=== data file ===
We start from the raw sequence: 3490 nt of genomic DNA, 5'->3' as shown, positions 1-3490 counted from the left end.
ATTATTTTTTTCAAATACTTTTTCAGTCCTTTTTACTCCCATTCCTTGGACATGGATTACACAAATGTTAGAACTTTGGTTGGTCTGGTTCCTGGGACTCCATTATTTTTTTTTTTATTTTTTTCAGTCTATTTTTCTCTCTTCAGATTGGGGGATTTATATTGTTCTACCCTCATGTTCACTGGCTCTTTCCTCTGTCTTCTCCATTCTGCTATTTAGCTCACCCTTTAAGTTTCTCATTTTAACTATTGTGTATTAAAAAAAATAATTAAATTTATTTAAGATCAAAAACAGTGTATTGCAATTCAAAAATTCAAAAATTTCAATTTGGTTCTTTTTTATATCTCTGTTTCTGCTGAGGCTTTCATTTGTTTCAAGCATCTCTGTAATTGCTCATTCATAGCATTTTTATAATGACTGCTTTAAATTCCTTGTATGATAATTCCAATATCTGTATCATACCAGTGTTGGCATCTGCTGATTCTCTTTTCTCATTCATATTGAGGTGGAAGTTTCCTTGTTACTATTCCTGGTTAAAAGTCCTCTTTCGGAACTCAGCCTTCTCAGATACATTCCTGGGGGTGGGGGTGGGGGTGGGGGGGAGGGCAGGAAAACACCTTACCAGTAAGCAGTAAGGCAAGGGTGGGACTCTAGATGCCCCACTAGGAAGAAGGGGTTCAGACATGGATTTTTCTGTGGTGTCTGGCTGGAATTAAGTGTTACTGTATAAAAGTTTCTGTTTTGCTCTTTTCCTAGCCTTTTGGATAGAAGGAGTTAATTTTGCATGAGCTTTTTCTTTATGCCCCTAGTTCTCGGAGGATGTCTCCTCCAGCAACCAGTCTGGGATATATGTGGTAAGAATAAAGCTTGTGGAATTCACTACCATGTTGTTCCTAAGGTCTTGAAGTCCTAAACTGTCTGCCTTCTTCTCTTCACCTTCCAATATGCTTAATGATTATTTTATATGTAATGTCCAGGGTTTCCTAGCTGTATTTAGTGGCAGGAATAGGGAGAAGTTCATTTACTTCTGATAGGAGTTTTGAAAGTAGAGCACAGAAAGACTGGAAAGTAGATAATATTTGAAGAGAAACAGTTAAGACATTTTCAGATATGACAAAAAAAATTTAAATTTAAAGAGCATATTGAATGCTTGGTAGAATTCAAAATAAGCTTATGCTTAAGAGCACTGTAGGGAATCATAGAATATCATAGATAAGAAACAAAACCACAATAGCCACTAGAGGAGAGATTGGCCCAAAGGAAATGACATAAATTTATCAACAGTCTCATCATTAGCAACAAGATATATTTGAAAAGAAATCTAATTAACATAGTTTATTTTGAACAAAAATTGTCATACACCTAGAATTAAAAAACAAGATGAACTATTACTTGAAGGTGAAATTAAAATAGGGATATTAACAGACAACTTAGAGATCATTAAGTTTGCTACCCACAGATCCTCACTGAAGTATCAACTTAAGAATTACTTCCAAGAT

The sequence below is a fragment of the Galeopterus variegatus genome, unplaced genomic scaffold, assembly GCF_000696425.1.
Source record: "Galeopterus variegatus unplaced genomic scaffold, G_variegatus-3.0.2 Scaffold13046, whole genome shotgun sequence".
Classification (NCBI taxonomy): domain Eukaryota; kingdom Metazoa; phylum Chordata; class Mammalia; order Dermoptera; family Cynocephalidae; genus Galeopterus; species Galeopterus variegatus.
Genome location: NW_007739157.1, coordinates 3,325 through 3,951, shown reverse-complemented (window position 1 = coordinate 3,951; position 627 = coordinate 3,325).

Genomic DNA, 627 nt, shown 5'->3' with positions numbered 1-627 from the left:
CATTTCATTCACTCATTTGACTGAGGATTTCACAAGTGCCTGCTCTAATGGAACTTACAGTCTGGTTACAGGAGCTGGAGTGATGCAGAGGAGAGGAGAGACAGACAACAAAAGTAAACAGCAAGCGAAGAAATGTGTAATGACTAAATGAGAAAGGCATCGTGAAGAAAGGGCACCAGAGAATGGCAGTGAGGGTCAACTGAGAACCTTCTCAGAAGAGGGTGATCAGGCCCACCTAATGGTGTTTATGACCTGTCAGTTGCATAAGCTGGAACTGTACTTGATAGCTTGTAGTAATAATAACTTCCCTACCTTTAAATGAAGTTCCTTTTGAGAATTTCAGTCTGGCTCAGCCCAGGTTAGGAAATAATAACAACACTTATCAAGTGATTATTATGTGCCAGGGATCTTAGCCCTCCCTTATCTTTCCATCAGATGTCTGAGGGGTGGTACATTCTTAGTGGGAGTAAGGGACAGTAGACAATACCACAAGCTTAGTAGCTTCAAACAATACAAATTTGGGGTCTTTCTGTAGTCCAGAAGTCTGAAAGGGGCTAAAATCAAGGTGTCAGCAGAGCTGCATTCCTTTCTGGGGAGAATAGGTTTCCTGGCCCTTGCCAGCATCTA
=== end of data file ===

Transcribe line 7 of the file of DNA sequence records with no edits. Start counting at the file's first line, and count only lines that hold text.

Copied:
Genomic DNA, 627 nt, shown 5'->3' with positions numbered 1-627 from the left: